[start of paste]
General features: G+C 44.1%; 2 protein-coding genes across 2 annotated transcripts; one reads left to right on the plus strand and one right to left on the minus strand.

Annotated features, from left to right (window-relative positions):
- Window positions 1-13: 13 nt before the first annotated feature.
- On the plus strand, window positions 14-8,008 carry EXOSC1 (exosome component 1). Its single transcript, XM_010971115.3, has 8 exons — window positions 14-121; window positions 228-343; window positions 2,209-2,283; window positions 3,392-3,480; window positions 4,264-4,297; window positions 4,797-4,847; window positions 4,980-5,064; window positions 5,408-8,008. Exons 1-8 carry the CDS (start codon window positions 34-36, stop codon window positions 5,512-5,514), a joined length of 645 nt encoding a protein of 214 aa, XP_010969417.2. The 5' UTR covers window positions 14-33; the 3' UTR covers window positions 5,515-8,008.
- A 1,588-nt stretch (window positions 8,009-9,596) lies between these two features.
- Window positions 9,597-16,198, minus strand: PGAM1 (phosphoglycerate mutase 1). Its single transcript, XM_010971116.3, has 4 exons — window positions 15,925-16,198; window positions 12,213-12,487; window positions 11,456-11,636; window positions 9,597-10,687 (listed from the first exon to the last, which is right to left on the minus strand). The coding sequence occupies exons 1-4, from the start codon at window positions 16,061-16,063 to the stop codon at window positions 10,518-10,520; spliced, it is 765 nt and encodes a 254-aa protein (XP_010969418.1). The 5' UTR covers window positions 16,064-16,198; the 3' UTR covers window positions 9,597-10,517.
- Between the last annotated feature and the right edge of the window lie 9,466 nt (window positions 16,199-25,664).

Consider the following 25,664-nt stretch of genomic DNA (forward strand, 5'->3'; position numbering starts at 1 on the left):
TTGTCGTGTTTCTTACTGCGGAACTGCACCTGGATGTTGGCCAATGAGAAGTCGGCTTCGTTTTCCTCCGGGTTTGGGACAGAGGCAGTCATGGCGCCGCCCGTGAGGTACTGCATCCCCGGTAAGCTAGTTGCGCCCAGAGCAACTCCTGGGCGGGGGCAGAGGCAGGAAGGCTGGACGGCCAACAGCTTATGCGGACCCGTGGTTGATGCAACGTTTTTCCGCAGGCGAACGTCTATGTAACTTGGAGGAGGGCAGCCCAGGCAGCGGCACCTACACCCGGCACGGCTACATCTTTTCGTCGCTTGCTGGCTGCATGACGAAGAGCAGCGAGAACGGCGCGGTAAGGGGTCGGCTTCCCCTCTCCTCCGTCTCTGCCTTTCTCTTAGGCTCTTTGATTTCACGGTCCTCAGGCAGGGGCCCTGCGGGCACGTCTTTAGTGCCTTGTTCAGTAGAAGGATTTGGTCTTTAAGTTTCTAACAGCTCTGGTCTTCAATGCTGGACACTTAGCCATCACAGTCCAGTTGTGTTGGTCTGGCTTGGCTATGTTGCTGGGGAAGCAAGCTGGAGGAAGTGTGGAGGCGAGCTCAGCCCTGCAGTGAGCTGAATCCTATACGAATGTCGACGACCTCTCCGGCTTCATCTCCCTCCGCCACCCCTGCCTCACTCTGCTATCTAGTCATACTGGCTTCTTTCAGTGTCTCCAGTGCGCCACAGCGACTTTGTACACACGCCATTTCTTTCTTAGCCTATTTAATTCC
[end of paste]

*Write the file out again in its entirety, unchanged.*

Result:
General features: G+C 44.1%; 2 protein-coding genes across 2 annotated transcripts; one reads left to right on the plus strand and one right to left on the minus strand.

Annotated features, from left to right (window-relative positions):
- Window positions 1-13: 13 nt before the first annotated feature.
- On the plus strand, window positions 14-8,008 carry EXOSC1 (exosome component 1). Its single transcript, XM_010971115.3, has 8 exons — window positions 14-121; window positions 228-343; window positions 2,209-2,283; window positions 3,392-3,480; window positions 4,264-4,297; window positions 4,797-4,847; window positions 4,980-5,064; window positions 5,408-8,008. Exons 1-8 carry the CDS (start codon window positions 34-36, stop codon window positions 5,512-5,514), a joined length of 645 nt encoding a protein of 214 aa, XP_010969417.2. The 5' UTR covers window positions 14-33; the 3' UTR covers window positions 5,515-8,008.
- A 1,588-nt stretch (window positions 8,009-9,596) lies between these two features.
- Window positions 9,597-16,198, minus strand: PGAM1 (phosphoglycerate mutase 1). Its single transcript, XM_010971116.3, has 4 exons — window positions 15,925-16,198; window positions 12,213-12,487; window positions 11,456-11,636; window positions 9,597-10,687 (listed from the first exon to the last, which is right to left on the minus strand). The coding sequence occupies exons 1-4, from the start codon at window positions 16,061-16,063 to the stop codon at window positions 10,518-10,520; spliced, it is 765 nt and encodes a 254-aa protein (XP_010969418.1). The 5' UTR covers window positions 16,064-16,198; the 3' UTR covers window positions 9,597-10,517.
- Between the last annotated feature and the right edge of the window lie 9,466 nt (window positions 16,199-25,664).

Consider the following 25,664-nt stretch of genomic DNA (forward strand, 5'->3'; position numbering starts at 1 on the left):
TTGTCGTGTTTCTTACTGCGGAACTGCACCTGGATGTTGGCCAATGAGAAGTCGGCTTCGTTTTCCTCCGGGTTTGGGACAGAGGCAGTCATGGCGCCGCCCGTGAGGTACTGCATCCCCGGTAAGCTAGTTGCGCCCAGAGCAACTCCTGGGCGGGGGCAGAGGCAGGAAGGCTGGACGGCCAACAGCTTATGCGGACCCGTGGTTGATGCAACGTTTTTCCGCAGGCGAACGTCTATGTAACTTGGAGGAGGGCAGCCCAGGCAGCGGCACCTACACCCGGCACGGCTACATCTTTTCGTCGCTTGCTGGCTGCATGACGAAGAGCAGCGAGAACGGCGCGGTAAGGGGTCGGCTTCCCCTCTCCTCCGTCTCTGCCTTTCTCTTAGGCTCTTTGATTTCACGGTCCTCAGGCAGGGGCCCTGCGGGCACGTCTTTAGTGCCTTGTTCAGTAGAAGGATTTGGTCTTTAAGTTTCTAACAGCTCTGGTCTTCAATGCTGGACACTTAGCCATCACAGTCCAGTTGTGTTGGTCTGGCTTGGCTATGTTGCTGGGGAAGCAAGCTGGAGGAAGTGTGGAGGCGAGCTCAGCCCTGCAGTGAGCTGAATCCTATACGAATGTCGACGACCTCTCCGGCTTCATCTCCCTCCGCCACCCCTGCCTCACTCTGCTATCTAGTCATACTGGCTTCTTTCAGTGTCTCCAGTGCGCCACAGCGACTTTGTACACACGCCATTTCTTTCTTAGCCTATTTAATTCC